Shots are the basis of any great video. Think of them as the foundation of your project, and without a variety in them, your video would be dull.
Whether you’re a beginner or novice, understanding the basic types of camera shots—and how they’ll affect your viewers—will help you bring your ideas to life.
What is a camera shot?
A camera shot is made up of a series of frames shot continually from the moment the camera starts rolling until the moment it stops. Camera shots are an essential part of any video production. And by combining different types of shots, angles, and camera movements, videographers can accentuate certain emotions and ideas. Every shot gives you new information that the other one could not.
The simplest and most commonly used shots types are called wide, medium, and close-up. When making your shot choices, it’s essential to ask yourself a couple of questions: What do you want the audience to know? And what do you want them to feel?
It’s crucial to set up your shots, so it’s clear what the audience needs to know and feel. Once you figure that out, you can decipher the order of the shots.
Let’s take a closer look at each of these shots:
In wide shots, the whole subject is visible from top to bottom (or head to toe if it’s a person) as well as the background. Wide shots can be staged by placing the camera far away from your characters to give a broad perspective and understanding of a new location. When wide shots are used in this way, they’re also called establishing shots.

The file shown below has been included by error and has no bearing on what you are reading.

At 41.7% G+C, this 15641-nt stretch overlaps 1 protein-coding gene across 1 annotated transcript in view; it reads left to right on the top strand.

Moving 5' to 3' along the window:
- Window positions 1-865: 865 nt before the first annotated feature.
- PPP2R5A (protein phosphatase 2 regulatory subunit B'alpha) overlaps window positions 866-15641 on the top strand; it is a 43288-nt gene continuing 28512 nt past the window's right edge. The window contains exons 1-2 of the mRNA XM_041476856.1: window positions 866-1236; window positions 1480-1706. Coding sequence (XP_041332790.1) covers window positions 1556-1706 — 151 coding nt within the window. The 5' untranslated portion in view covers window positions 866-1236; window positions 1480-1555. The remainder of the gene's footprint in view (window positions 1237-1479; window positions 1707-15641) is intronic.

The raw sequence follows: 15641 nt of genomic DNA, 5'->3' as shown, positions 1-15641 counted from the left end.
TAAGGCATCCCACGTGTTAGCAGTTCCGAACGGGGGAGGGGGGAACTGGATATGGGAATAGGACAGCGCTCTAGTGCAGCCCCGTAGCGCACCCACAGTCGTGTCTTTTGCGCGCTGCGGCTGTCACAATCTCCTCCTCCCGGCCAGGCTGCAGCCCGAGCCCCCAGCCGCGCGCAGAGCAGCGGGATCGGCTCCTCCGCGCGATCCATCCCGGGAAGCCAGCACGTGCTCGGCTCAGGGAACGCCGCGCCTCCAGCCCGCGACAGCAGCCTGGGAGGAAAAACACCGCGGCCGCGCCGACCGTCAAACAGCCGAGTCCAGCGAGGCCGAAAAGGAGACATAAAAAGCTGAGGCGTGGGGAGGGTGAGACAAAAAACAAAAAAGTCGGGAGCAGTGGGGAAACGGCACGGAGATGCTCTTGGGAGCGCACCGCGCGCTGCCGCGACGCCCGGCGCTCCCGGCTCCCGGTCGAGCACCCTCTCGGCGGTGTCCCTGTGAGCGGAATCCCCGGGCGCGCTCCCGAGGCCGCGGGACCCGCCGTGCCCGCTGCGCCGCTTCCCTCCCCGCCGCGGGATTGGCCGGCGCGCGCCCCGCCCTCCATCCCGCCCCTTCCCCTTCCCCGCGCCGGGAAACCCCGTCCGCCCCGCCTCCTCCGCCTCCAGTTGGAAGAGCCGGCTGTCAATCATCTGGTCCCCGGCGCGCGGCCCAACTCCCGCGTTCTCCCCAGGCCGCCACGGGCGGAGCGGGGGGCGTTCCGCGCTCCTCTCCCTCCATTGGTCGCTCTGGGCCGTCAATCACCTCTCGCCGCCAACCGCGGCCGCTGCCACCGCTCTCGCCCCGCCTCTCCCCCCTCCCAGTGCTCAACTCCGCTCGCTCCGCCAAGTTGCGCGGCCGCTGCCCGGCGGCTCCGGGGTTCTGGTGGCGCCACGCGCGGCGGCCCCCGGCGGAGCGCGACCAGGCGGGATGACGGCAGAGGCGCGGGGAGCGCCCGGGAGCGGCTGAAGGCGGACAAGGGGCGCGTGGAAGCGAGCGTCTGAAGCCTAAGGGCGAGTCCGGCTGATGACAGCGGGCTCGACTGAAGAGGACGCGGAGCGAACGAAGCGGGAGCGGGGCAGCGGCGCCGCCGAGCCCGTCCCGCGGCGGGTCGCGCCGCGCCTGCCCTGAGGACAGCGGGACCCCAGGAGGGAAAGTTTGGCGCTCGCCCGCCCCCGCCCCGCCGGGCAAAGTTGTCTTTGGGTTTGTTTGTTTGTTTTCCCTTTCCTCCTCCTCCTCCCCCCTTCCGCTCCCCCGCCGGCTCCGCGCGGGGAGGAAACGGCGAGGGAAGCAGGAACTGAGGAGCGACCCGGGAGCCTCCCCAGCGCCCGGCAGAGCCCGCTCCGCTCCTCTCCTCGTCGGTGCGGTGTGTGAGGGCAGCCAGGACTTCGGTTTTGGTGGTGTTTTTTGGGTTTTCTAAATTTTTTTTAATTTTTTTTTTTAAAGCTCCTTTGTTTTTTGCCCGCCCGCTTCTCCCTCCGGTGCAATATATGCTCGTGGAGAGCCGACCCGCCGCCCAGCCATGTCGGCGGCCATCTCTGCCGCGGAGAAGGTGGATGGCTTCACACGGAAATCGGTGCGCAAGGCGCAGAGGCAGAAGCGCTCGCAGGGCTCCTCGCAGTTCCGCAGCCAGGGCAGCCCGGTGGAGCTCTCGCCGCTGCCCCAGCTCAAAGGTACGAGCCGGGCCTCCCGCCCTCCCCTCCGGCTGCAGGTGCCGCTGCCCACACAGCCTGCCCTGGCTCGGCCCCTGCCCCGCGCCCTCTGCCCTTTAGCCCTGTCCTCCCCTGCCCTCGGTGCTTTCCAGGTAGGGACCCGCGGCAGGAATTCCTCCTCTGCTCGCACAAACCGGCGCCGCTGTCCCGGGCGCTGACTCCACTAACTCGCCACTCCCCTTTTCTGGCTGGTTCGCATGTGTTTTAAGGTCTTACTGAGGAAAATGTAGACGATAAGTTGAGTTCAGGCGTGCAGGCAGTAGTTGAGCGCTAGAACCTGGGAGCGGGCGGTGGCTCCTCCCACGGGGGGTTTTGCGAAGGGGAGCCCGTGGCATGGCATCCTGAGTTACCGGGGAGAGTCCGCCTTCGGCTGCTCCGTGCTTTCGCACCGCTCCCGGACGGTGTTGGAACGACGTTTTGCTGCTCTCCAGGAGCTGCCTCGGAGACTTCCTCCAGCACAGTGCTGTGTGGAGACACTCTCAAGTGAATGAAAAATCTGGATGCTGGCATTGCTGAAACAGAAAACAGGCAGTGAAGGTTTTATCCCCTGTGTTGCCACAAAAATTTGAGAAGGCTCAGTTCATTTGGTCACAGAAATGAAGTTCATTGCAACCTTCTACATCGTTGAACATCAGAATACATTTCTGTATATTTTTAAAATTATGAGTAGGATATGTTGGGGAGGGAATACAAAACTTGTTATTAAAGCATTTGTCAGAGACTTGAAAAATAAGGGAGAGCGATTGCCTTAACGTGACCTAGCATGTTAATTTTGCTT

Extremely wide shots (also called extremely long shots) can introduce the setting of a video or scene. They make your subject appear small against their location. This shot can be great for emphasizing a location or isolation.
Wide shots are often followed by medium shots, which move in a little closer to the subject matter. They show people from the waist up, or if the subject isn’t human, only part of it fills the screen. It emphasizes more of your subject while keeping the background visible.
Medium shots are personal and close enough to establish emotion and conversation—think about when you’re talking to a friend, for instance. It is the most common shot you’ll see in movies.
Just like the name says, close-up shots fill the entire screen with a view of the subject up close and personal. When you need to emphasize an emotional moment or story point, close-up shots can be particularly effective.
There are other variations of the three main shots—like extreme close-ups and medium wide shots, for example.
One of the skills of creating a compelling video is figuring out how to use these shots within a scene. Say, for example, you’re shooting a scene in medium while some people are having a conversation, and suddenly one of them drops something shocking on everyone. Going in for a close-up shot at the moment of the surprise will visually give that moment a lot more impact than if you would have been filming the scene in medium shots the whole time.
Each detail counts when it comes to video: every shot size you choose will affect the viewer. Using a variety of different types of camera shots in your videos will impact how your message is perceived. It’s essential to control these elements, so your video tells the story you want to create.